Christy Jordan-Fenton is the co-author of the book Fatty Legs, which has been mentioned amid the controversy of an Abbotsford school assignment on residential schools.
Co-author of residential schools book condemns controversial Abbotsford class assignment

Children’s book mentioned amid controversy at W. A. Fraser Middle School

Kettle bells sit aligned in an indoor fitness studio. (PIxabay.com)
1 COVID-19 case at a B.C. fitness studio leads to 104 more infections, 6 school exposures

According to case data released by Fraser Health, one case of the novel coronavirus carries a big impact

Black Press Media and BraveFace have come together to support children facing life-threatening conditions. Net proceeds from these washable, reusable, three-layer masks go to Make-A-Wish Foundation BC & Yukon.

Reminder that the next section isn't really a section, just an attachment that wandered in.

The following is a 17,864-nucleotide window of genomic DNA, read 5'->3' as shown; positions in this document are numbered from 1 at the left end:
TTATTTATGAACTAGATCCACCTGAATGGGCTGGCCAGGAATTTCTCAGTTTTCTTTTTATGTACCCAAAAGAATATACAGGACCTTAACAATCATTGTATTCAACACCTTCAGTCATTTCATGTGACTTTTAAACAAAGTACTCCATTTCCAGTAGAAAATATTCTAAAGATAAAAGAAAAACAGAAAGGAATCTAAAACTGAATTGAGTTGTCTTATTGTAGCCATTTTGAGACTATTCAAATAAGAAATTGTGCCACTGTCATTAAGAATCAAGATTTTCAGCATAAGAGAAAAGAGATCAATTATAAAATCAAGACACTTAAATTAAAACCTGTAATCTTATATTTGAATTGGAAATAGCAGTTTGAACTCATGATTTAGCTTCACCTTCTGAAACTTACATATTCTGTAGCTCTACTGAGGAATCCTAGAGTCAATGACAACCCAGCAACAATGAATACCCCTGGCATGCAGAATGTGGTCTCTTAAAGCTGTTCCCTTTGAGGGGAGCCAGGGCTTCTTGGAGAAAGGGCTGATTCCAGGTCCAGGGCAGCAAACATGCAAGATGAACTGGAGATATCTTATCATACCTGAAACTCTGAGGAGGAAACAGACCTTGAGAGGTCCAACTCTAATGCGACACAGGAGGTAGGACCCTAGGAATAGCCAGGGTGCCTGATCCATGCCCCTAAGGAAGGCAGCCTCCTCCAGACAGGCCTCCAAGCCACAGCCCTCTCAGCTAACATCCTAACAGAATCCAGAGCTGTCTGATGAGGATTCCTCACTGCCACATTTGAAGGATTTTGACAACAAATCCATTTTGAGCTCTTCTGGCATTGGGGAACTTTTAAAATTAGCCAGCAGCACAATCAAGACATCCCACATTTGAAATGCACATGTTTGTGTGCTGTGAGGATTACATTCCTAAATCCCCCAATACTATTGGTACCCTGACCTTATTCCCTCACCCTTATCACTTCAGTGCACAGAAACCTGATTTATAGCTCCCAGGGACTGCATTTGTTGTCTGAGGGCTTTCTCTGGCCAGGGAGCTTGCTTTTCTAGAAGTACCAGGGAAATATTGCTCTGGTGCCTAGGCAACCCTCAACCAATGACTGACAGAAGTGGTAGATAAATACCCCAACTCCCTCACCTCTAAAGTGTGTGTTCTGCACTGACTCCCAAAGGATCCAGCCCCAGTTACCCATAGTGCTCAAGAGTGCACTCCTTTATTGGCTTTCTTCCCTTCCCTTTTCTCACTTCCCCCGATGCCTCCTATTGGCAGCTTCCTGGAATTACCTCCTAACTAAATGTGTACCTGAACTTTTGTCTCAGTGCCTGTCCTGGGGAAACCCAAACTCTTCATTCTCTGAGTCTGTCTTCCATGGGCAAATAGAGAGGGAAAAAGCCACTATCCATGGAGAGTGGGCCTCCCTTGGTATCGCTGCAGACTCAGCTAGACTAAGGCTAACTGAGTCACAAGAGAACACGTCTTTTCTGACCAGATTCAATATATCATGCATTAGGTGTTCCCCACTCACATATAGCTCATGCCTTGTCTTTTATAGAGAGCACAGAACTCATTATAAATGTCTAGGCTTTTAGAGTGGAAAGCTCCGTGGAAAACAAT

Put on a BraveFace: Mask fundraiser helps make children’s wishes come true

From Black Press Media + BraveFace – adult, youth and kid masks support Make-A-Wish Foundation

Left to right: A screenshot of NTC nurse navigator Lesley Cerney, FNHA regional mental health manager Georjeana Paterson and Island Health’s medical health officer Dr. Charmaine Enns addressing Ehattesaht community members from Ehatis reserve in a Facebook live update. (Ehattesaht First Nation/Facebook)
Medical team sent to Ehatis reserve near Zeballos to guide community through COVID outbreak

17 cases, eight recoveries and no hospitalizations as Island Health praises First Nation’s response

Deputy Prime Minister and Minister of Finance Chrystia Freeland listens to a question from a reporter on the phone during a news conference in Ottawa, Monday, Nov. 30, 2020. THE CANADIAN PRESS/Adrian Wyld
Spending too little worse than spending too much, Freeland says as Canada’s deficit tops $381B

‘The risk of providing too little support now outweighs that of providing too much’

Most Read